In yet another embodiment, optimizing pattern-generating processes could be limited to certain areas on a mask. Specifically, even on a single mask, the CD variations of one area can significantly differ from the CD variations of another area. This non-uniformity of CD variations can be caused by implementing different types of features (e.g. identified by pitch, density, and size) in different portions of the design (e.g. memory, logic, microprocessor, etc.). By using a tool that can identify areas or by receiving user input regarding designated areas, mask map 312 can include simulation information relating to such areas on physical mask 301. In this manner, the user could minimize the CD variance for certain areas on the mask.
Note that in one embodiment, image simulator 308 can interface with this feature/area identifier tool. Because this tool can identify a subset of the features/areas on physical mask 301, this tool can optimize computational resources by reducing simulation output, thereby saving valuable storage space and minimizing associated analysis of such simulation output during subsequent processes. Therefore, in one embodiment, mask map 312 can be addressable on a coordinate/region basis. In other words, a specific (x,y) coordinate or a specific region (e.g. rectangle, line, edge, polygon, etc.) can be associated with one or more simulation results. In another embodiment, mask map 312 can be addressable on a per defect basis, e.g. all regions with high CD variance, all low contrast regions, etc.
The embodiments described herein are illustrative only and not limiting. Note that although CD variations can provide one indication of a mask “fingerprint”, other indications can also be used. For example, in another embodiment, the positions or placement of feature edges (i.e. edge error) on the mask can be used in lieu of CD variations. Further note that the simulation-based feed forward process control can also be applied to design data, i.e. layout information that has not been transferred to a mask. The simulation of such information can also provide valuable information to downstream processes. For example, the SiVLŽ software licensed by Numerical Technologies, Inc. can receive design data to generate a simulation of the resulting wafer. However, because the design data does not include actual mask process-induced CD variations, the simulation results can vary from the simulation generated from an aerial image of an actual mask. Finally, actual results from any process can be used in combination with the simulation results to further improve the accuracy of the customization of subsequent processes. For example, after completion of a lithographic process, an actual wafer image could be simulated (i.e. substitute actual wafer image data for mask image data 304) for customizing downstream processes. In this manner, subsequent processes, such as etching, can benefit from any variations that could not be accounted for by the simulation of the mask image data.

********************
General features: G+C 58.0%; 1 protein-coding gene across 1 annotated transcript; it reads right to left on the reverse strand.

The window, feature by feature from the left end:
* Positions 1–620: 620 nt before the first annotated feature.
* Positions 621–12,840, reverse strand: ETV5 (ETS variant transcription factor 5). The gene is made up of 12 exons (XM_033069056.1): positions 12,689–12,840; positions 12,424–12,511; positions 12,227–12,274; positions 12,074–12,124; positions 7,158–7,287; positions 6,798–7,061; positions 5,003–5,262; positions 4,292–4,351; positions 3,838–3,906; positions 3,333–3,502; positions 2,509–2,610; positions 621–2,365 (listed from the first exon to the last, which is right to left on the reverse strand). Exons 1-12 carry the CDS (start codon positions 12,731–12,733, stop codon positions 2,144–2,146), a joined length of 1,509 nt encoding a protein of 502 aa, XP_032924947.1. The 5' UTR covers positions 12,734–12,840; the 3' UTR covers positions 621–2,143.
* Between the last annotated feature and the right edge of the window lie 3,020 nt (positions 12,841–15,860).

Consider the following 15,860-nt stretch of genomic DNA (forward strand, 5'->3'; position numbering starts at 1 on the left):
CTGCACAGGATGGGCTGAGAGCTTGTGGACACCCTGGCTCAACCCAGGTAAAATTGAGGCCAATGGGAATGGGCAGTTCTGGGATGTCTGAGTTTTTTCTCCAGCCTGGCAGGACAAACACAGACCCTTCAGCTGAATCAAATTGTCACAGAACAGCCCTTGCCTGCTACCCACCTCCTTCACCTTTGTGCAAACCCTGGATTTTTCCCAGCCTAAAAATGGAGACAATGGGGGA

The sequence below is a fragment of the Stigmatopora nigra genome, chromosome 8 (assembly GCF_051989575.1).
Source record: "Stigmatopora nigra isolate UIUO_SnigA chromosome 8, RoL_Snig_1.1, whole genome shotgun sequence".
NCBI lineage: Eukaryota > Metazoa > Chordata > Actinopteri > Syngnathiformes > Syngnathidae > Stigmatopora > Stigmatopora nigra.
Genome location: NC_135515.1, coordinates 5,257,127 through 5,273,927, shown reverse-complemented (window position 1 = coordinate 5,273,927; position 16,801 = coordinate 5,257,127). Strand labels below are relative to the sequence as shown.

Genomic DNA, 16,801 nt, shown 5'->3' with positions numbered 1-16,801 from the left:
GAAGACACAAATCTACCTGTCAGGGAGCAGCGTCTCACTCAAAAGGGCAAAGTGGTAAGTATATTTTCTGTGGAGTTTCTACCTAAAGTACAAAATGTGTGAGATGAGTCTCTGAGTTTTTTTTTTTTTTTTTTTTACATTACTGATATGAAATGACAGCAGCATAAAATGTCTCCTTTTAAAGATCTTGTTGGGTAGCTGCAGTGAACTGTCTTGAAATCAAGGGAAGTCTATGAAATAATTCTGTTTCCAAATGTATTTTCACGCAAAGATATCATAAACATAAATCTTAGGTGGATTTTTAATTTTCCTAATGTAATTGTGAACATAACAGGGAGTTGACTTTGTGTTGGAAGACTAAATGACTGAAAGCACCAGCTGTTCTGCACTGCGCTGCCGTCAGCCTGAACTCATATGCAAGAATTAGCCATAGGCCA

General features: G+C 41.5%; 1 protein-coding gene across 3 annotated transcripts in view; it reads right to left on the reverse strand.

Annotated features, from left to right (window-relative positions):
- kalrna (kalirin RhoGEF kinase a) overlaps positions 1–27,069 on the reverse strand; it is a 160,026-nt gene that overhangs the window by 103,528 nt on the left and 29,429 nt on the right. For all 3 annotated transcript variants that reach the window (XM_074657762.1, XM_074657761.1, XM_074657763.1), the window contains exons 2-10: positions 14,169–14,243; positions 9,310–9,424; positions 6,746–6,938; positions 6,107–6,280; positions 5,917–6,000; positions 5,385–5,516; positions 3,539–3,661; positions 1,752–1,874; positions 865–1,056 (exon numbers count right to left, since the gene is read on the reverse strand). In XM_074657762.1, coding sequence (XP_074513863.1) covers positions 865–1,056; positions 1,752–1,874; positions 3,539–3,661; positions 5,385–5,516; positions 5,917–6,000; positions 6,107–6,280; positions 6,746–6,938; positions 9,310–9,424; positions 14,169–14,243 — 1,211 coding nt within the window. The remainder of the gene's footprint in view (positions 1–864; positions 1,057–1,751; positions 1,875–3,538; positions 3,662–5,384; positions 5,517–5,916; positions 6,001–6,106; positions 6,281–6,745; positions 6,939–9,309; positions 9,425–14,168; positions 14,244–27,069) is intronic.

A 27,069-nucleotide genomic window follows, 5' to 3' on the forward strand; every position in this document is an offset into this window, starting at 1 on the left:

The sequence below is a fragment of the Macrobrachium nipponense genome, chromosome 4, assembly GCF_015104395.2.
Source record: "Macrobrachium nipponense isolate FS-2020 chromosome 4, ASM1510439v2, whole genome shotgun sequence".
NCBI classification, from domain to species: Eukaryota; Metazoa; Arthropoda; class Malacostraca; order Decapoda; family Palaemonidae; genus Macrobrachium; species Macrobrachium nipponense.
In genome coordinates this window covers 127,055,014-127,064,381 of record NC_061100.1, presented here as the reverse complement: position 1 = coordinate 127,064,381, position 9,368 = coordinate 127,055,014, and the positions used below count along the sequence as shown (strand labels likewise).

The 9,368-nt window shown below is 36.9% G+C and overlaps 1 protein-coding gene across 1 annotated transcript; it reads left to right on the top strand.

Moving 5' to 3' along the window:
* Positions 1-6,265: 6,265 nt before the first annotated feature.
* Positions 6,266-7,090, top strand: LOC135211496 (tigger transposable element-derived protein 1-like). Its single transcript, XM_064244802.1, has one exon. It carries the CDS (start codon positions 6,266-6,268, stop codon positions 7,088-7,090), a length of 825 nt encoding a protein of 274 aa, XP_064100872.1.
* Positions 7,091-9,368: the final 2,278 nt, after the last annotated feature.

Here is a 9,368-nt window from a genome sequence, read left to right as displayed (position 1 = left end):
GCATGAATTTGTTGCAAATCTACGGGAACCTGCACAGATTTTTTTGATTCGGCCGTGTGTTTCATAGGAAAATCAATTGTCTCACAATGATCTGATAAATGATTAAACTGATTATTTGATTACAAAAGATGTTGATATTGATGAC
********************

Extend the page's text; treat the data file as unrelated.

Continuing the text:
An example of a use of an embodiment of the invention may be helpful and will be considered in conjunction with FIG. 4.
A given physical mask, e.g. physical mask 301, is to be used to produce a layer of material in an integrated circuit according to a particular wafer production process, e.g. the process described in connection with FIG. 1. Physical mask 301 therefore falls within the broad specification limits shown in FIG. 1, but without further processing it is unknown where physical mask 301 falls within the specification.
Physical mask 301 may be either on the upper or lower end of the specification limit (non-optimum), e.g. the curve may be centered close to upper limit 103 or lower limit 102. Accordingly, the processing for physical mask 301 can start at step 405 in FIG. 4 with the acquisition of a mask image 410. The acquisition of a mask image was described in greater detail in connection with FIG. 3. As noted, mask image 410 may be an optical, or other appropriate type of image for simulation based on the mask type and lithography process being used.
Next, at step 415, a simulation of mask image 410 of physical mask 301 can be performed using one or more standard settings 420. The resulting simulation output can then be assembled into a mask map with standard settings 430, which can be referred to as MAPstd. MAPstd includes information related to how the features of physical mask 301 will print under the standard set of processing conditions (e.g. NA, λ, σ, illumination, resist type, etc.).
In some embodiments, the processing of FIG. 4 is now suspended until further downstream in the process, e.g. time of wafer printing at the wafer fabrication facility. In such embodiments, the mask map with standard settings 430 and mask image 410 should be accessible in one form or another for downstream use.